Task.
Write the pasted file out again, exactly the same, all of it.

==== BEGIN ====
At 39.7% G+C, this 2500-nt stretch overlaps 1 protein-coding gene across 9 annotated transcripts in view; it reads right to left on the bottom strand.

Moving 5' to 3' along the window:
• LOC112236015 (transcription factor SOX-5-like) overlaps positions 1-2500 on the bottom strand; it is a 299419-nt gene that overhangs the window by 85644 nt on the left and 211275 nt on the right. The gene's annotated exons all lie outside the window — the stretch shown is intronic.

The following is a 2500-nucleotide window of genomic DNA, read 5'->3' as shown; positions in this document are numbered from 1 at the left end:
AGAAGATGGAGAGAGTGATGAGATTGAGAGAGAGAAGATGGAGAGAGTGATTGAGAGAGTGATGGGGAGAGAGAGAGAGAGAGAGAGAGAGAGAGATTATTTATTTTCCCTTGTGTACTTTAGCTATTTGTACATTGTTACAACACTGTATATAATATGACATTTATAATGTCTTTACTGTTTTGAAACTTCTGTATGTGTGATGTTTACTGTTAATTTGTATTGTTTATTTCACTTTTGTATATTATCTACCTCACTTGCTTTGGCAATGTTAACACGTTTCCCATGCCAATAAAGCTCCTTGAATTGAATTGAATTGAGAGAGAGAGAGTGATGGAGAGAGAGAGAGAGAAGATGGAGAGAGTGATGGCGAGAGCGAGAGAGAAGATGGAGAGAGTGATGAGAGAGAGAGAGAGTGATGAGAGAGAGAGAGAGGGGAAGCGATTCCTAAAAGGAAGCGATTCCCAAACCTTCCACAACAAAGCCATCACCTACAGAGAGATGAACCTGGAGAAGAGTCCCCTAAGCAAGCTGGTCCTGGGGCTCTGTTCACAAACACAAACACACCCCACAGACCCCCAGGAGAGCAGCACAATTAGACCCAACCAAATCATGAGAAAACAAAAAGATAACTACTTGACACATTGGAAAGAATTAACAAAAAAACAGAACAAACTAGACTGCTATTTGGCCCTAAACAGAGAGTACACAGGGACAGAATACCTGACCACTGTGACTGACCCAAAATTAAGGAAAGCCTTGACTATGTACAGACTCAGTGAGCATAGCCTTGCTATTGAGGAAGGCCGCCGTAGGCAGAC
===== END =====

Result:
At 39.7% G+C, this 2500-nt stretch overlaps 1 protein-coding gene across 9 annotated transcripts in view; it reads right to left on the bottom strand.

Moving 5' to 3' along the window:
• LOC112236015 (transcription factor SOX-5-like) overlaps positions 1-2500 on the bottom strand; it is a 299419-nt gene that overhangs the window by 85644 nt on the left and 211275 nt on the right. The gene's annotated exons all lie outside the window — the stretch shown is intronic.

The following is a 2500-nucleotide window of genomic DNA, read 5'->3' as shown; positions in this document are numbered from 1 at the left end:
AGAAGATGGAGAGAGTGATGAGATTGAGAGAGAGAAGATGGAGAGAGTGATTGAGAGAGTGATGGGGAGAGAGAGAGAGAGAGAGAGAGAGAGAGATTATTTATTTTCCCTTGTGTACTTTAGCTATTTGTACATTGTTACAACACTGTATATAATATGACATTTATAATGTCTTTACTGTTTTGAAACTTCTGTATGTGTGATGTTTACTGTTAATTTGTATTGTTTATTTCACTTTTGTATATTATCTACCTCACTTGCTTTGGCAATGTTAACACGTTTCCCATGCCAATAAAGCTCCTTGAATTGAATTGAATTGAGAGAGAGAGAGTGATGGAGAGAGAGAGAGAGAAGATGGAGAGAGTGATGGCGAGAGCGAGAGAGAAGATGGAGAGAGTGATGAGAGAGAGAGAGAGTGATGAGAGAGAGAGAGAGGGGAAGCGATTCCTAAAAGGAAGCGATTCCCAAACCTTCCACAACAAAGCCATCACCTACAGAGAGATGAACCTGGAGAAGAGTCCCCTAAGCAAGCTGGTCCTGGGGCTCTGTTCACAAACACAAACACACCCCACAGACCCCCAGGAGAGCAGCACAATTAGACCCAACCAAATCATGAGAAAACAAAAAGATAACTACTTGACACATTGGAAAGAATTAACAAAAAAACAGAACAAACTAGACTGCTATTTGGCCCTAAACAGAGAGTACACAGGGACAGAATACCTGACCACTGTGACTGACCCAAAATTAAGGAAAGCCTTGACTATGTACAGACTCAGTGAGCATAGCCTTGCTATTGAGGAAGGCCGCCGTAGGCAGAC